Photo: Inspire PhotographyCarol Shortis Biography

Carol took piano and violin lessons as a child and sang in school choirs. She always had a deep emotional connection with the music that she listened to during her early years, but it was not until she was in her thirties that she became involved in performing music.

Shortly after moving to Waiheke Island, she joined a choir, primarily as a way to get to know others in the community. After singing with various choirs on Waiheke and in Auckland (including the Dorian Singers), she became a founding member of the gospel choir Sister Shout, who she later went on to direct. During her time on Waiheke she was also involved in amateur theatre productions and light opera, as well as performing regularly with a local Irish pub band.

Becoming frustrated by her lack of skills to make arrangements of songs that she was passionate about, she resolved to embark upon tertiary study for the first time. This initiated a move to Wellington, to study at the New Zealand School of Music (2004-10).

Carol attended university as a mature student in composition, and in 2006 won the national Philip Neill Memorial Prize in Music for her composition The Riddle of her Flight, setting a text by her friend Mike Johnson, a Waiheke poet and author. During this time she worked as the Administrator for Wellington Youth Choir, and sang with a number of choirs in Wellington before joining the Wellington Community Choir in 2005, where she was Assistant Director until 2016.

In 2008 she was elected to the committee of the Composers Association of New Zealand, and became the Treasurer of that organization. In addition to her committee work, she has been co-convenor of the CANZ Nelson Composers Workshop (2010-11), and has represented CANZ at the ISCM General Assemblies in Sweden (2009) and Sydney (2010).

Her compositional output tends towards choral and vocal music, although she has written a number of instrumental works. She has written and arranged music for ensembles and choirs in Wellington and elsewhere, and had a number of works commissioned with funding from Creative New Zealand. Her choral work Tangi (2007) has been performed in Sweden (ISCM World New Music Days 2009) and Japan (Asian Composers League Festival 2010).

From 2008-2012, Carol was a composer member of the SMP Ensemble, an eclectic group of art music enthusiasts who regularly present programmes of contemporary chamber music in Wellington. Her experience in organising musical events with SMP and the many performance groups she has been involved with over the years have contributed to her event management skills, and in 2012 she was initiator of the annual 'Colours of Futuna' concert series, held at John Scott's Chapel of Futuna in Karori, an event that she continued to curate until 2016.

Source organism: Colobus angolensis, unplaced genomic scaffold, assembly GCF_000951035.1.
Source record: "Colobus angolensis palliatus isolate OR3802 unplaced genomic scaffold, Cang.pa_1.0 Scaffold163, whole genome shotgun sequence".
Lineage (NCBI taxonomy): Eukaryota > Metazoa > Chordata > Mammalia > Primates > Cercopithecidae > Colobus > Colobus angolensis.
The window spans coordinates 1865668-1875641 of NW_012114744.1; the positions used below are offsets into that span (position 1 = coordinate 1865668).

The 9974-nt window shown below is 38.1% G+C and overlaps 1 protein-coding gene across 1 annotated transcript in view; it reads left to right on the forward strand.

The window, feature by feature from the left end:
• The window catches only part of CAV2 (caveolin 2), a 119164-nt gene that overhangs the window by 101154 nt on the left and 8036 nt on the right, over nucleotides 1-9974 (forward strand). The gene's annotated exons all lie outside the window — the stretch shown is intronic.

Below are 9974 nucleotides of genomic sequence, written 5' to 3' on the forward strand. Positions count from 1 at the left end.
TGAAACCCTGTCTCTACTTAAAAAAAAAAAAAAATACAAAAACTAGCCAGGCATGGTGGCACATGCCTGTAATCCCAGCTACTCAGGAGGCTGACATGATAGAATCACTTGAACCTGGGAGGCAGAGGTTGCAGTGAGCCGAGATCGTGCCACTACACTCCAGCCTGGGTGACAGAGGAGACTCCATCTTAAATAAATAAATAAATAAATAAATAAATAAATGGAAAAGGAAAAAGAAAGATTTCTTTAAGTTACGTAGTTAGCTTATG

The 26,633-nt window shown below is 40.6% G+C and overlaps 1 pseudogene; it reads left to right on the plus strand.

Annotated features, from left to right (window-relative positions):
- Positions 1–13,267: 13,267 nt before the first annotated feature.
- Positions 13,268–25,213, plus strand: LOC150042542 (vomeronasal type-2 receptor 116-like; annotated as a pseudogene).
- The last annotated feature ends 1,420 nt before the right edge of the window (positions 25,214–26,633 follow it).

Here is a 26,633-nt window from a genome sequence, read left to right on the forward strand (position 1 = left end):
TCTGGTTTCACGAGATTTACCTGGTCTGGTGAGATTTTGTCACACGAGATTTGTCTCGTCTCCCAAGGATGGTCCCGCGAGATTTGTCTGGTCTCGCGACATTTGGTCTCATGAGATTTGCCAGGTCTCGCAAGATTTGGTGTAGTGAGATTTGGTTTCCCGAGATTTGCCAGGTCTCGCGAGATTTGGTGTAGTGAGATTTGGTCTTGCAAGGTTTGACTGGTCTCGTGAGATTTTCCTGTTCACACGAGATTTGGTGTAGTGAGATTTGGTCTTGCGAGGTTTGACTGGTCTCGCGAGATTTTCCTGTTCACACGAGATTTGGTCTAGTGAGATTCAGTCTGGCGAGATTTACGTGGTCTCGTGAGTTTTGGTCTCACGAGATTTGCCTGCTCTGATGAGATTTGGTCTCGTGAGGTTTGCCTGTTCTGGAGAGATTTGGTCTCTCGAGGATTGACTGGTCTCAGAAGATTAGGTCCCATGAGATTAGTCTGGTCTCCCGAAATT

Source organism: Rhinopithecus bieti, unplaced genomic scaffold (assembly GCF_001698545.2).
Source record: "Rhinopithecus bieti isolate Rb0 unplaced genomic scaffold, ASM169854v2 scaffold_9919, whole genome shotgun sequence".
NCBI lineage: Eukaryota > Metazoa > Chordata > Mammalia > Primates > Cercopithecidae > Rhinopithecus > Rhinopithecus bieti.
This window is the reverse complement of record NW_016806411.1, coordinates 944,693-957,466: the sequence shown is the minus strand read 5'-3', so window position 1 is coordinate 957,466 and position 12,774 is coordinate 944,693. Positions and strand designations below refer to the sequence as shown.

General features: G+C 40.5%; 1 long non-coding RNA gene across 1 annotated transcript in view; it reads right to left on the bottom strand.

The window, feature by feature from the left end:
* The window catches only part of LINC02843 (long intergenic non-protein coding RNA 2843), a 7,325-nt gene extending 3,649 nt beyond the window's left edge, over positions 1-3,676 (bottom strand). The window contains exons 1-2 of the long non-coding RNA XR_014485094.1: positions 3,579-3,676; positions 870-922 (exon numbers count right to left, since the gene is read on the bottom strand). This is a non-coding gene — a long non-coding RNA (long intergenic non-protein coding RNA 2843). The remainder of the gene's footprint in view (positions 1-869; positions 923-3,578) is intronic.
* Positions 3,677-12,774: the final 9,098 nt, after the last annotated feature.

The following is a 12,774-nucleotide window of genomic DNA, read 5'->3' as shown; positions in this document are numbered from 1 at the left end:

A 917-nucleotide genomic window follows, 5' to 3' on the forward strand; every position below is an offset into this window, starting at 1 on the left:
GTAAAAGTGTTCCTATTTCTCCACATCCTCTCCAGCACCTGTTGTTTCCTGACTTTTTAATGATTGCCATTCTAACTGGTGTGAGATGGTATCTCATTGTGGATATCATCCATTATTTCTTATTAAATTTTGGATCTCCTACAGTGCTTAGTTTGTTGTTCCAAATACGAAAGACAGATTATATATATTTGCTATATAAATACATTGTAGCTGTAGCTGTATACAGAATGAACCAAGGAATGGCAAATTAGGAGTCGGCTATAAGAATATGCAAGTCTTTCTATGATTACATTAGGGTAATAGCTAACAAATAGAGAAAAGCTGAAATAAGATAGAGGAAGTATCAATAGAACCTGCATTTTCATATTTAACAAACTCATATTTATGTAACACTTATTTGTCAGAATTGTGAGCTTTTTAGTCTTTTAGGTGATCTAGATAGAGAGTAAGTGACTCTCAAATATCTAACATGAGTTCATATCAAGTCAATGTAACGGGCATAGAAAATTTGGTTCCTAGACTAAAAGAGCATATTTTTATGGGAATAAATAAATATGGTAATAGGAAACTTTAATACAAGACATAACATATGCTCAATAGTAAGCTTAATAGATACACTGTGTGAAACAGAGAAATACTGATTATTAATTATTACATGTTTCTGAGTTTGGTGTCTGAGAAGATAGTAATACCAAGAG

In tandem with composing contemporary choral music for vocal ensembles such as Baroque Voices, Nota Bene and the Festival Singers, Carol continued to develop her directing skills, gravitating towards community-orientated 'natural voice' singing groups. As assistant director of Wellington Community Choir she learnt a great deal from the mentorship of musical director Julian Raphael. She took over as director of the women's section of the Newtown Project in 2008 (later to become Womansong) and began a lunchtime singing group and the Gale Force Gospel Choir in 2011. Kapiti Gospel Choir was launched in July 2012. She continues to direct various groups of singers in the Wellington region, and increasingly focuses on workshops for choirs throughout Aotearoa. 

 Carol lives with her family in Wellington, and is currently training as a yoga teacher. She is besotted with her Finnish spitz dogs Sanna and Sofiia.

How I Changed

 

Before and after - 9 months between these photos

Lots of people in Wellington know me and see me regularly, because I stand in front of choirs every week! A couple of years ago now, they started noticing a difference in the way I look. For all those who've asked or wondered where 25% of my former self went to, or why I'm bouncing around like Tigger, here's the story of what I've been up to.